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Unformatted text preview: 8430 HANDOUT 1 PETE L. CLARK 1. Statement of the Problem For which primes p do there exist integers x,y such that p = x 2 + ny 2 ? We will abbreviate the clause “there exist integers x,y such that p = x 2 + ny 2 ” to either “ p is of the form x 2 + ny 2 ” or (worse!) to “ p = x 2 + ny 2 .” Unless otherwise noted , the following conventions are in force: p > 2, ( n,p ) = 1, and n > 0. These are in increasing order of seriousness: p > 2 is almost harmless; ( n,p ) = 1 will be an important technical assumption, and if n were negative the theory would have a quite different flavor. At times we will relax one or more of these conventions to see what happens, but this will happen with clear warning. 2. The fundamental congruence The following observation will be our constant companion throughout the course. Proposition 1. Let n be any integer and p any prime. Then p = x 2 + ny 2 implies n is a square modulo p . Proof: Reducing the equation mod p , we get x 2 ≡  ny 2 (mod p ). If y ≡ 0 (mod p ), then x 2 ≡ 0 (mod p ) hence x ≡ 0 (mod p ); then p  x, p  y and thus p 2  x 2 + ny 2 = p , a contradiction. So y is invertible mod p and we may write n ≡ ( x y ) 2 (mod p ). 3. When O n is a PID For any n ∈ Z , define the quadratic ring O n as the quotient ring Z [ t ] / ( t 2 + n ). Exercise 1.3.1. a) Show that in all cases the map the map x + yt + ... + ( t 2 + n ) 7→ ( x,y ) defines an isomorphism of additive groups from O n to Z 2 . b) Observe that if n = 0, the ring O n is nonreduced, i.e., has nilpotent elements. c) If n = m 2 , show that O n is isomorphic, as a ring, to Z × Z . d) Otherwise, show that O n is an integral domain, with quotient field Q ( √ n ). e) Explain why the notation Z [ √ n ] is appropriate for O n under the conditions of part d) but not those of part b) or c). Exercise 1.3.2: Suppose that n = m 2 , so that O n is not an integral domain. Determine exactly which integers N are of the form x 2 + ny 2 . In the sequel we shall assume that n is not of the form m 2 . Again, the ma jority of our interest will be in the case n > 0, but for the rest of this section we also entertain the case of an arbitrary integer n not of the form m 2 . 1 2 PETE L. CLARK Theorem 2. Let n 6 = m 2 be an integer. Suppose that O n is a principal ideal domain (henceforth PID). Then for any prime p (including p = 2 and p  n ), if n is a square mod p then p =  x 2 + ny 2  . Proof: To say that n is a square mod p is to say that there exists x ∈ Z such that p  x 2 + n . In the ring O n the latter factors as ( x + √ n )( x √ n ). Suppose, for the sake of contradiction, that p is irreducible in O n . Then, since O n is a PID, the principal ideal ( p ) is prime, i.e., it satisfies Euclid’s Lemma : if α,β ∈ O n are such that p  αβ , then p  α or p  β . Thus under our assumption we get p  x ± √ n , which would mean that the element x p ± √ n p of the quotient field Q ( √ n ) actually lies in...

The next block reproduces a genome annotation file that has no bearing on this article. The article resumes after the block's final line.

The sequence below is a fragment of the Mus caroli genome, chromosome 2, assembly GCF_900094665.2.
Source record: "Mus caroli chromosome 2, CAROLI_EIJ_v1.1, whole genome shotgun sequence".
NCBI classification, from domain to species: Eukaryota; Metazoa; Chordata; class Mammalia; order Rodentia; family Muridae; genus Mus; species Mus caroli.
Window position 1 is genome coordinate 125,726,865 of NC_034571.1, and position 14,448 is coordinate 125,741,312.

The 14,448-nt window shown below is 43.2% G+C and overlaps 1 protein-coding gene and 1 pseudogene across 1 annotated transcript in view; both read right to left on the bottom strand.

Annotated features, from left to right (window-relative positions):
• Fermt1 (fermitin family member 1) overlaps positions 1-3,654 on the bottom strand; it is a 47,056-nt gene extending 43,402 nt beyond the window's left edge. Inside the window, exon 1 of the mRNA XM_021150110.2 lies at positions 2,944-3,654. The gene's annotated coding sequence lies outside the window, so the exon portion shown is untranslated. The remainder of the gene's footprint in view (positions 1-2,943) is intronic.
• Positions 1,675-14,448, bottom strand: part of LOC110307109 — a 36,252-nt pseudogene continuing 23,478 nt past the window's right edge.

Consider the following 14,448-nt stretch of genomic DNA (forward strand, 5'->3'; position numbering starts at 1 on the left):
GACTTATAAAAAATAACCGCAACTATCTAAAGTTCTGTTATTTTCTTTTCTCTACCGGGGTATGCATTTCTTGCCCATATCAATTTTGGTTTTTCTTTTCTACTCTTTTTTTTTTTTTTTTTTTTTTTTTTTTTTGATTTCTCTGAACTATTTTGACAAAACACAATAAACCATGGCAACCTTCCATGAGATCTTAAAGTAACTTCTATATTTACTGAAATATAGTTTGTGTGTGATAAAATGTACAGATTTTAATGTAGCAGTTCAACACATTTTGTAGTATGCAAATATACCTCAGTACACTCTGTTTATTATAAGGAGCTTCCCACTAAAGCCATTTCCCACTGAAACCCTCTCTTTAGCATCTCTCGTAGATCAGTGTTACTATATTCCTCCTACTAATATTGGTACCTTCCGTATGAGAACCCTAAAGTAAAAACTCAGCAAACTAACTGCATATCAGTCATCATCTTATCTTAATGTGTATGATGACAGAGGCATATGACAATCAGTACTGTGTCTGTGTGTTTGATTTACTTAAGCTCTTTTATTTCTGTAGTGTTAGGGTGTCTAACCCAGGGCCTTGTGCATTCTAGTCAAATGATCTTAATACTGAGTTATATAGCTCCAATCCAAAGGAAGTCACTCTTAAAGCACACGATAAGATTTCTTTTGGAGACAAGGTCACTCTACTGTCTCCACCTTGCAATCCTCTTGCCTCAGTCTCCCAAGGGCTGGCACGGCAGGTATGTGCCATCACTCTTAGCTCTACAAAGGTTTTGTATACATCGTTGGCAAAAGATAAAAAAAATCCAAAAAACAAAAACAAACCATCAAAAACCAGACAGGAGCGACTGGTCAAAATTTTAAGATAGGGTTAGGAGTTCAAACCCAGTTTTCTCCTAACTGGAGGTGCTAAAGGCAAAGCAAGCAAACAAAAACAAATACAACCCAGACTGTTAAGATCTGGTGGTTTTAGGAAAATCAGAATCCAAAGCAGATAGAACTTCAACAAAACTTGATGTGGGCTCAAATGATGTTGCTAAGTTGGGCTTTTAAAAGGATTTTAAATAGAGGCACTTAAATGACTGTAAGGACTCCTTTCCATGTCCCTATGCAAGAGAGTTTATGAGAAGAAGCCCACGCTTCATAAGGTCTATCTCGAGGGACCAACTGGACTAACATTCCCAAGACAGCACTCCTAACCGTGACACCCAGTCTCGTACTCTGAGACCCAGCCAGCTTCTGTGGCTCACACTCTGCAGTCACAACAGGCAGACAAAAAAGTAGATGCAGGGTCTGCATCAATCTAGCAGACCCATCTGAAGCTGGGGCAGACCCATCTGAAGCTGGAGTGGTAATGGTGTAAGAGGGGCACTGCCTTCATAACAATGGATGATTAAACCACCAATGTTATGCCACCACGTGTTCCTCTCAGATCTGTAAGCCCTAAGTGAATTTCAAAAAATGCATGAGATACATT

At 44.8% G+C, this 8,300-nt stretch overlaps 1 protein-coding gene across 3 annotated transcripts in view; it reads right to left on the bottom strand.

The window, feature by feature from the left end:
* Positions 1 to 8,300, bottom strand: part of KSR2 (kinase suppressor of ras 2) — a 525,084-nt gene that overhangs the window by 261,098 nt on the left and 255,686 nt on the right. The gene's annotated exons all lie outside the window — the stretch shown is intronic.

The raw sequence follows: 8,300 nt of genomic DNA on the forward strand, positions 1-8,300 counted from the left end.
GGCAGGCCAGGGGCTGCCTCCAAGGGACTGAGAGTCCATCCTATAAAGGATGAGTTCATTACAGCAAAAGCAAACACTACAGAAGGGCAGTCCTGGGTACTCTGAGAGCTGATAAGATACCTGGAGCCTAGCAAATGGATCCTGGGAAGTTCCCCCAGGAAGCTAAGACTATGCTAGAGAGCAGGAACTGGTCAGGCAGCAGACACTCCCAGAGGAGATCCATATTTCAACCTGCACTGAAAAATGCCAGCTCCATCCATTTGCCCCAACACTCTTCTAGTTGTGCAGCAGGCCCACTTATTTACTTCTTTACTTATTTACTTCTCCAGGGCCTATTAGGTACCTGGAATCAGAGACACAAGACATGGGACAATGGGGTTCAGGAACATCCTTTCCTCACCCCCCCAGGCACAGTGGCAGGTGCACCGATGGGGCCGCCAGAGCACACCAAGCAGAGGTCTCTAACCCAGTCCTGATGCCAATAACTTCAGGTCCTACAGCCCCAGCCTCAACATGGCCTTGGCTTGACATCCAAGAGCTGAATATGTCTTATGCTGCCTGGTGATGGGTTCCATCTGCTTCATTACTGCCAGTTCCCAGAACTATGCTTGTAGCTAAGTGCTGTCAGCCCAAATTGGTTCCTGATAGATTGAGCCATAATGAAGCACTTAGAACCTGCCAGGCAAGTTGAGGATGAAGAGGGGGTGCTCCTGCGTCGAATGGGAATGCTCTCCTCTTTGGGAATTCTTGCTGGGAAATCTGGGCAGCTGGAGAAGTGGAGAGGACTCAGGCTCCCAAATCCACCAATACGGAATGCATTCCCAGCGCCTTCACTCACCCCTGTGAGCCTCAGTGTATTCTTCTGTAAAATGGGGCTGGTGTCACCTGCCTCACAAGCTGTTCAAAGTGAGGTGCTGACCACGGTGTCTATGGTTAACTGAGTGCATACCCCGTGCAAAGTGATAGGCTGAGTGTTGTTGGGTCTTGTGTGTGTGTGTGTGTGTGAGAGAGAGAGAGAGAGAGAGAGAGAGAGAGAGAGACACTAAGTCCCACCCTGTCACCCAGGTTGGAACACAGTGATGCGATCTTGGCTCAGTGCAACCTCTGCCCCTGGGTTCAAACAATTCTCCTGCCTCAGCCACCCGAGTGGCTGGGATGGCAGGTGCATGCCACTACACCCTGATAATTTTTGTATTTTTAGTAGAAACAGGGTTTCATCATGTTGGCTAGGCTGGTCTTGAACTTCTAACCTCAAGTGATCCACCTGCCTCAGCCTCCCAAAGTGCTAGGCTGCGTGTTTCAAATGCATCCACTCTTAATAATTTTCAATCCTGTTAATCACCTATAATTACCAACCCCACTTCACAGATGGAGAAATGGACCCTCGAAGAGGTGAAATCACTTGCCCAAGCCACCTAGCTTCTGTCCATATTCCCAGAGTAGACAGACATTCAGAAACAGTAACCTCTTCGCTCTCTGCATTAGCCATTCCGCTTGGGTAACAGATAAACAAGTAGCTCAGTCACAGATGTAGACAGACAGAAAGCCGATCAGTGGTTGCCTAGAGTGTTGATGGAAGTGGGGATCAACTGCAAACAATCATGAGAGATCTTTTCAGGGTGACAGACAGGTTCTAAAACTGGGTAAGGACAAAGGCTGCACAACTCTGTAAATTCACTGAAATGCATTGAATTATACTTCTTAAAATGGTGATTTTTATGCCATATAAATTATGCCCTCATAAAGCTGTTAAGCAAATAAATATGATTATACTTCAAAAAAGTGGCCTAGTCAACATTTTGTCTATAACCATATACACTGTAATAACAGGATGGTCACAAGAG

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 Fall '11
 Clark
 Geometry, Number Theory, Integers, Algebraic number theory, discriminants, pete l. clark

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